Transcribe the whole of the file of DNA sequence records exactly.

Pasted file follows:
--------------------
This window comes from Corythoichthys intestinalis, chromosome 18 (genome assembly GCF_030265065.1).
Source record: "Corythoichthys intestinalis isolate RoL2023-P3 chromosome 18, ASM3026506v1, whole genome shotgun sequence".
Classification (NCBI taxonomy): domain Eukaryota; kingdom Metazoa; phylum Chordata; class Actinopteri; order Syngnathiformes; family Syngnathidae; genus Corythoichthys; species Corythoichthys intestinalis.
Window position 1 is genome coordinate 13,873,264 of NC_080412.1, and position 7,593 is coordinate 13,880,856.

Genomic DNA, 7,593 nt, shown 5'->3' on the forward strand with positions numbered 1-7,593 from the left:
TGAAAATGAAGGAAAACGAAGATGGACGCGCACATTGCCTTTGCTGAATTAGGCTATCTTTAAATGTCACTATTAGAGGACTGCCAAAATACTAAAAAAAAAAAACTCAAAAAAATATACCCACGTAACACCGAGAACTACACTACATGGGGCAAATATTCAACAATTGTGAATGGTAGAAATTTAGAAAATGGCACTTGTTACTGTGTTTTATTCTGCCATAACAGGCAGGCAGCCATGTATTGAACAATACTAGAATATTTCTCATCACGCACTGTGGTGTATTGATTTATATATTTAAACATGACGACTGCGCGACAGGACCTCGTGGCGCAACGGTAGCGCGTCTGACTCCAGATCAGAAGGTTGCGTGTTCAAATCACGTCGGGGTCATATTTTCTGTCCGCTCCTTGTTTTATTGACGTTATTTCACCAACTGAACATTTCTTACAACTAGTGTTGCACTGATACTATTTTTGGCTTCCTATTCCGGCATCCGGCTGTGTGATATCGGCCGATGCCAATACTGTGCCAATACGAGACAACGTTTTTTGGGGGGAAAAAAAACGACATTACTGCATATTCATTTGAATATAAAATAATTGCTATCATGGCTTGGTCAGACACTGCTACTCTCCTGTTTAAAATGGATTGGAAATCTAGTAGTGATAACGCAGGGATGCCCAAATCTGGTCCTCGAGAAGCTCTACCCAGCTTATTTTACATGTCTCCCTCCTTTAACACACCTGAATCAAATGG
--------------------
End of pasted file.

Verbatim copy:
This window comes from Corythoichthys intestinalis, chromosome 18 (genome assembly GCF_030265065.1).
Source record: "Corythoichthys intestinalis isolate RoL2023-P3 chromosome 18, ASM3026506v1, whole genome shotgun sequence".
Classification (NCBI taxonomy): domain Eukaryota; kingdom Metazoa; phylum Chordata; class Actinopteri; order Syngnathiformes; family Syngnathidae; genus Corythoichthys; species Corythoichthys intestinalis.
Window position 1 is genome coordinate 13,873,264 of NC_080412.1, and position 7,593 is coordinate 13,880,856.

Genomic DNA, 7,593 nt, shown 5'->3' on the forward strand with positions numbered 1-7,593 from the left:
TGAAAATGAAGGAAAACGAAGATGGACGCGCACATTGCCTTTGCTGAATTAGGCTATCTTTAAATGTCACTATTAGAGGACTGCCAAAATACTAAAAAAAAAAAACTCAAAAAAATATACCCACGTAACACCGAGAACTACACTACATGGGGCAAATATTCAACAATTGTGAATGGTAGAAATTTAGAAAATGGCACTTGTTACTGTGTTTTATTCTGCCATAACAGGCAGGCAGCCATGTATTGAACAATACTAGAATATTTCTCATCACGCACTGTGGTGTATTGATTTATATATTTAAACATGACGACTGCGCGACAGGACCTCGTGGCGCAACGGTAGCGCGTCTGACTCCAGATCAGAAGGTTGCGTGTTCAAATCACGTCGGGGTCATATTTTCTGTCCGCTCCTTGTTTTATTGACGTTATTTCACCAACTGAACATTTCTTACAACTAGTGTTGCACTGATACTATTTTTGGCTTCCTATTCCGGCATCCGGCTGTGTGATATCGGCCGATGCCAATACTGTGCCAATACGAGACAACGTTTTTTGGGGGGAAAAAAAACGACATTACTGCATATTCATTTGAATATAAAATAATTGCTATCATGGCTTGGTCAGACACTGCTACTCTCCTGTTTAAAATGGATTGGAAATCTAGTAGTGATAACGCAGGGATGCCCAAATCTGGTCCTCGAGAAGCTCTACCCAGCTTATTTTACATGTCTCCCTCCTTTAACACACCTGAATCAAATGG